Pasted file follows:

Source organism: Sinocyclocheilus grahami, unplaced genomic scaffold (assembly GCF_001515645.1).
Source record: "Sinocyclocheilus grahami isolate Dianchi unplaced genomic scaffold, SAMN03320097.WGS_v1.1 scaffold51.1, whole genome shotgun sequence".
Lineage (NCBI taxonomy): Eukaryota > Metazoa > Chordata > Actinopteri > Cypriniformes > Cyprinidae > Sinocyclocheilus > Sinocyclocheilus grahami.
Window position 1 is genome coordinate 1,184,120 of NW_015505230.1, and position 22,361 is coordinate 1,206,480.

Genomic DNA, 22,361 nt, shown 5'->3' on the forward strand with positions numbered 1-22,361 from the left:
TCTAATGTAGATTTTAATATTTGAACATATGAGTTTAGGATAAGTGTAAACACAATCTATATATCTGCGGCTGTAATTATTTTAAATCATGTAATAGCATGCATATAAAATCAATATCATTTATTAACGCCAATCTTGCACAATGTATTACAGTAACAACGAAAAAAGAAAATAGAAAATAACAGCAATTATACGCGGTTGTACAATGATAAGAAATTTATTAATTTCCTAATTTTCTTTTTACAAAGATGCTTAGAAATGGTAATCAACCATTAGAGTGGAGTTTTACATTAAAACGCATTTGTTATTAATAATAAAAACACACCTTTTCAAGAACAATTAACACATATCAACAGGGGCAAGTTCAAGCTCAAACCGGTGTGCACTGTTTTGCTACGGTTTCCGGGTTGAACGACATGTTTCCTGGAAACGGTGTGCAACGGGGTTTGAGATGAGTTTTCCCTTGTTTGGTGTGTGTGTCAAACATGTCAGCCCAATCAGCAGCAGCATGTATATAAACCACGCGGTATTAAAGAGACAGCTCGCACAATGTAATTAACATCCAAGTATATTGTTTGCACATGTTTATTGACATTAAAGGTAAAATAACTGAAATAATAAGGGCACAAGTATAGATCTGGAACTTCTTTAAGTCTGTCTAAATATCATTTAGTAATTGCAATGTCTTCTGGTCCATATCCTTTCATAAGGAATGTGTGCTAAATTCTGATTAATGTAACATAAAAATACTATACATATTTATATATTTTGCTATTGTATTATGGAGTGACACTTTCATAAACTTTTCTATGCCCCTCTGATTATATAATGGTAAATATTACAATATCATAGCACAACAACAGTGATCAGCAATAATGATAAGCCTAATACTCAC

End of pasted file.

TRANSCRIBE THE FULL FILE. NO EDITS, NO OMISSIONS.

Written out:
Source organism: Sinocyclocheilus grahami, unplaced genomic scaffold (assembly GCF_001515645.1).
Source record: "Sinocyclocheilus grahami isolate Dianchi unplaced genomic scaffold, SAMN03320097.WGS_v1.1 scaffold51.1, whole genome shotgun sequence".
Lineage (NCBI taxonomy): Eukaryota > Metazoa > Chordata > Actinopteri > Cypriniformes > Cyprinidae > Sinocyclocheilus > Sinocyclocheilus grahami.
Window position 1 is genome coordinate 1,184,120 of NW_015505230.1, and position 22,361 is coordinate 1,206,480.

Genomic DNA, 22,361 nt, shown 5'->3' on the forward strand with positions numbered 1-22,361 from the left:
TCTAATGTAGATTTTAATATTTGAACATATGAGTTTAGGATAAGTGTAAACACAATCTATATATCTGCGGCTGTAATTATTTTAAATCATGTAATAGCATGCATATAAAATCAATATCATTTATTAACGCCAATCTTGCACAATGTATTACAGTAACAACGAAAAAAGAAAATAGAAAATAACAGCAATTATACGCGGTTGTACAATGATAAGAAATTTATTAATTTCCTAATTTTCTTTTTACAAAGATGCTTAGAAATGGTAATCAACCATTAGAGTGGAGTTTTACATTAAAACGCATTTGTTATTAATAATAAAAACACACCTTTTCAAGAACAATTAACACATATCAACAGGGGCAAGTTCAAGCTCAAACCGGTGTGCACTGTTTTGCTACGGTTTCCGGGTTGAACGACATGTTTCCTGGAAACGGTGTGCAACGGGGTTTGAGATGAGTTTTCCCTTGTTTGGTGTGTGTGTCAAACATGTCAGCCCAATCAGCAGCAGCATGTATATAAACCACGCGGTATTAAAGAGACAGCTCGCACAATGTAATTAACATCCAAGTATATTGTTTGCACATGTTTATTGACATTAAAGGTAAAATAACTGAAATAATAAGGGCACAAGTATAGATCTGGAACTTCTTTAAGTCTGTCTAAATATCATTTAGTAATTGCAATGTCTTCTGGTCCATATCCTTTCATAAGGAATGTGTGCTAAATTCTGATTAATGTAACATAAAAATACTATACATATTTATATATTTTGCTATTGTATTATGGAGTGACACTTTCATAAACTTTTCTATGCCCCTCTGATTATATAATGGTAAATATTACAATATCATAGCACAACAACAGTGATCAGCAATAATGATAAGCCTAATACTCAC